Icons are shorthand. They are signs, almost in the same sense of gestures such as signing. They are modern a hieroglyphs, and they are useful in both technical documentation and technical marketing communication. A logo–a really powerful logo–does shift towards the older concept of icon, which is familiar to most of us through religion.*
Everybody reading this knows what these icons mean:
The first group we call emoticons. They are ubiquitous, and people like to use them and their keyboard substitutes— :-), :-( , :-/, etc. as semantic expressions. Sometimes obsessively. The second group can be called logo-icons, but they actually transcend the companies they represent. The have a cultural meaning. They can be argued about, loved, hated, envied, revered and signify $$!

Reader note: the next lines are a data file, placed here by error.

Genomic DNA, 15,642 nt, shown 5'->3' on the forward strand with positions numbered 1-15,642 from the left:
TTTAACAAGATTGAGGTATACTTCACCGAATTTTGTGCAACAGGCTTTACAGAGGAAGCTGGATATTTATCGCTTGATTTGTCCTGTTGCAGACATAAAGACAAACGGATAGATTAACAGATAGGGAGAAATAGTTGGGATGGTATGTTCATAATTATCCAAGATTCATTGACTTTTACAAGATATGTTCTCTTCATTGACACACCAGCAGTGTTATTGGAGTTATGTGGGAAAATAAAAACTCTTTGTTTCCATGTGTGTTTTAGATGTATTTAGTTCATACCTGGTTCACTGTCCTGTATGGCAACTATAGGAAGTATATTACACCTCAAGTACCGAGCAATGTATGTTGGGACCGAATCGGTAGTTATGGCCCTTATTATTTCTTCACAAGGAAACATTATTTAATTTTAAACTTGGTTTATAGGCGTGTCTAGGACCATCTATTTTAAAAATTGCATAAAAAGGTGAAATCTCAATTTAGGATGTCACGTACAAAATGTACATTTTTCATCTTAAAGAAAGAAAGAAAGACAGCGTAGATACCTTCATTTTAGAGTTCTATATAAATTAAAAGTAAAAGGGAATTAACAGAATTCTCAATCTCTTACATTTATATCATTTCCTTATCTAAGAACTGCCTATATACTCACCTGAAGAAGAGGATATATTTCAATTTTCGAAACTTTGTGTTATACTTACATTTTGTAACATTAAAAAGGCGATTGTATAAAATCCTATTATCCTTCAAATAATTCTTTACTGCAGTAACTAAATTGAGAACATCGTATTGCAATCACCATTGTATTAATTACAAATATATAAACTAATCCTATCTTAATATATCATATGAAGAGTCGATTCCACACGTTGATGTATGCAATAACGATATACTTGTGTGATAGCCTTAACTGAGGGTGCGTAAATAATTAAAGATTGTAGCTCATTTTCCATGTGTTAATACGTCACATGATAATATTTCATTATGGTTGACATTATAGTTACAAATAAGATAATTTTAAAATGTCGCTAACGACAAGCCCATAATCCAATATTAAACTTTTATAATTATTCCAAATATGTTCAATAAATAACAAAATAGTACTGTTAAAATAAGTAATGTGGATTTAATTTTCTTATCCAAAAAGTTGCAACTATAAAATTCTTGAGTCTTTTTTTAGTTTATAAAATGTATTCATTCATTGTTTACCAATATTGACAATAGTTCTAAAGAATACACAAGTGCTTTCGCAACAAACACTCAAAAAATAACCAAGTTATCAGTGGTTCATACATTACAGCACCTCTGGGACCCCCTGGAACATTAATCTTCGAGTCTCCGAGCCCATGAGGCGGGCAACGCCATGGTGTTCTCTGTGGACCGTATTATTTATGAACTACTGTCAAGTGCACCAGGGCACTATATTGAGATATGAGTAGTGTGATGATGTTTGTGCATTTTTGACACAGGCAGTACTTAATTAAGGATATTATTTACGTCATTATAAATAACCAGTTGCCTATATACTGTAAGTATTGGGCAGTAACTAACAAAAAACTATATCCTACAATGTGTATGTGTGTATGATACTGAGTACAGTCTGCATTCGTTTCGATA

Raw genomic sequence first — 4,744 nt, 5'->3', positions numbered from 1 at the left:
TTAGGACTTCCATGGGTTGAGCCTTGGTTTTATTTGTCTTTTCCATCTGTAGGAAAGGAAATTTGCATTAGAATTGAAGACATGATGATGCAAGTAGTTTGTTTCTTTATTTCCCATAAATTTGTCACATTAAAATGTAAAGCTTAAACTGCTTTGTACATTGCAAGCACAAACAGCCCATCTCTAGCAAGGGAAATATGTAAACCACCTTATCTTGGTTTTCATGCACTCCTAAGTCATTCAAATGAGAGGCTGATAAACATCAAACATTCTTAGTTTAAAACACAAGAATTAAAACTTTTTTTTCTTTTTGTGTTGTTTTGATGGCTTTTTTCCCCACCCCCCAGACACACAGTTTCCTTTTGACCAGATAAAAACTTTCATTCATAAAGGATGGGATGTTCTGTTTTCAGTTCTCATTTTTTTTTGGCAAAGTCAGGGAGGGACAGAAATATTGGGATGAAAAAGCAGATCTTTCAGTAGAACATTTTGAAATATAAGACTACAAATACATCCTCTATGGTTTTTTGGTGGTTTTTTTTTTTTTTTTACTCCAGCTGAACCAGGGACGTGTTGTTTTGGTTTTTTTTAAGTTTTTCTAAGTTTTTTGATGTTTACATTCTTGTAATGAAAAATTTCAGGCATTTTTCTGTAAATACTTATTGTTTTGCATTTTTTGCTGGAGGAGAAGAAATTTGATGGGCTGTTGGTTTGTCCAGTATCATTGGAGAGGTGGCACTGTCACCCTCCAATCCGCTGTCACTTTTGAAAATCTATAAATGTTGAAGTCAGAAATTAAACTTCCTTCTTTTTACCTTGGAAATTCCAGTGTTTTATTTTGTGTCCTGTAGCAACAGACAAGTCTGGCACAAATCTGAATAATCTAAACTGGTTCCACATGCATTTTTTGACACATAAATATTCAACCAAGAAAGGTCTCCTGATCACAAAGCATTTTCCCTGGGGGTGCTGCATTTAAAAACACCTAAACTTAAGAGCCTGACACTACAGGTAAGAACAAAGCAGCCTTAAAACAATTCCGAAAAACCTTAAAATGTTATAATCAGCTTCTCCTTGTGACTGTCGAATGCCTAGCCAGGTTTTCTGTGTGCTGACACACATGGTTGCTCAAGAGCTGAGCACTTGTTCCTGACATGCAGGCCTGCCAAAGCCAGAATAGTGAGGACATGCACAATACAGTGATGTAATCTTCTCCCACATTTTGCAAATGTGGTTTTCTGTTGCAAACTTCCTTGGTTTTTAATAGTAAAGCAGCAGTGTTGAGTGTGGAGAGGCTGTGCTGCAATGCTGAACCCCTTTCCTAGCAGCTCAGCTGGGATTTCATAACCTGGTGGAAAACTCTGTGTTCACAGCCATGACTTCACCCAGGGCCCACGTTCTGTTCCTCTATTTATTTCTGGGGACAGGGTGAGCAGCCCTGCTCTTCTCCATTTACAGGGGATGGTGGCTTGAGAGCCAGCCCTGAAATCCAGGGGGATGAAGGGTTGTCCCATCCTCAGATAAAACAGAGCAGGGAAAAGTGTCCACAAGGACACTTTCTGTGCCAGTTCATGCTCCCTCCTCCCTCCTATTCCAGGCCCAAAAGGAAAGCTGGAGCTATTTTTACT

*sup>Scholars of Medieval and Renaissance art and literature sometimes specialize in the study of iconography: how certain images in a painting or text conjured up a whole set of meanings and associations. Today, we have the much abused word iconic, which has come to mean merely famous for one thing or another. I actually heard this: “Kim Kardashian is an icon of Reality TV.” Now that’s blasphemy.Google+